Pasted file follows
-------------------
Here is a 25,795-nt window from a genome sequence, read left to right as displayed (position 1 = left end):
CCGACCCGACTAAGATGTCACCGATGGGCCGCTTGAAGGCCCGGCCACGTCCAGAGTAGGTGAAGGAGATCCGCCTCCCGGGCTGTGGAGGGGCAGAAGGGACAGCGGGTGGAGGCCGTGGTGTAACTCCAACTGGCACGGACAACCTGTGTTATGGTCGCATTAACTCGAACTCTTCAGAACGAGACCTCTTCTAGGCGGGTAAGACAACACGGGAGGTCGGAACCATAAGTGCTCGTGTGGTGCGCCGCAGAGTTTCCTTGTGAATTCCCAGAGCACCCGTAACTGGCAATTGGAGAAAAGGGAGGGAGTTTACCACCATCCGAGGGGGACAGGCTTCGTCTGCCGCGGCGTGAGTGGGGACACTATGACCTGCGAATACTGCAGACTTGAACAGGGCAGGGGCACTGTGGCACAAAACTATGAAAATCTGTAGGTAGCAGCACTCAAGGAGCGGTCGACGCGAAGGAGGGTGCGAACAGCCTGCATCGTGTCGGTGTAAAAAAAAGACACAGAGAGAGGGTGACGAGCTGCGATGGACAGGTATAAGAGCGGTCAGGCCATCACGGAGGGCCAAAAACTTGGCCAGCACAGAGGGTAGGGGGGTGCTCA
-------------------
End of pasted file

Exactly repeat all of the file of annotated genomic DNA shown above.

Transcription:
Here is a 25,795-nt window from a genome sequence, read left to right as displayed (position 1 = left end):
CCGACCCGACTAAGATGTCACCGATGGGCCGCTTGAAGGCCCGGCCACGTCCAGAGTAGGTGAAGGAGATCCGCCTCCCGGGCTGTGGAGGGGCAGAAGGGACAGCGGGTGGAGGCCGTGGTGTAACTCCAACTGGCACGGACAACCTGTGTTATGGTCGCATTAACTCGAACTCTTCAGAACGAGACCTCTTCTAGGCGGGTAAGACAACACGGGAGGTCGGAACCATAAGTGCTCGTGTGGTGCGCCGCAGAGTTTCCTTGTGAATTCCCAGAGCACCCGTAACTGGCAATTGGAGAAAAGGGAGGGAGTTTACCACCATCCGAGGGGGACAGGCTTCGTCTGCCGCGGCGTGAGTGGGGACACTATGACCTGCGAATACTGCAGACTTGAACAGGGCAGGGGCACTGTGGCACAAAACTATGAAAATCTGTAGGTAGCAGCACTCAAGGAGCGGTCGACGCGAAGGAGGGTGCGAACAGCCTGCATCGTGTCGGTGTAAAAAAAAGACACAGAGAGAGGGTGACGAGCTGCGATGGACAGGTATAAGAGCGGTCAGGCCATCACGGAGGGCCAAAAACTTGGCCAGCACAGAGGGTAGGGGGGTGCTCA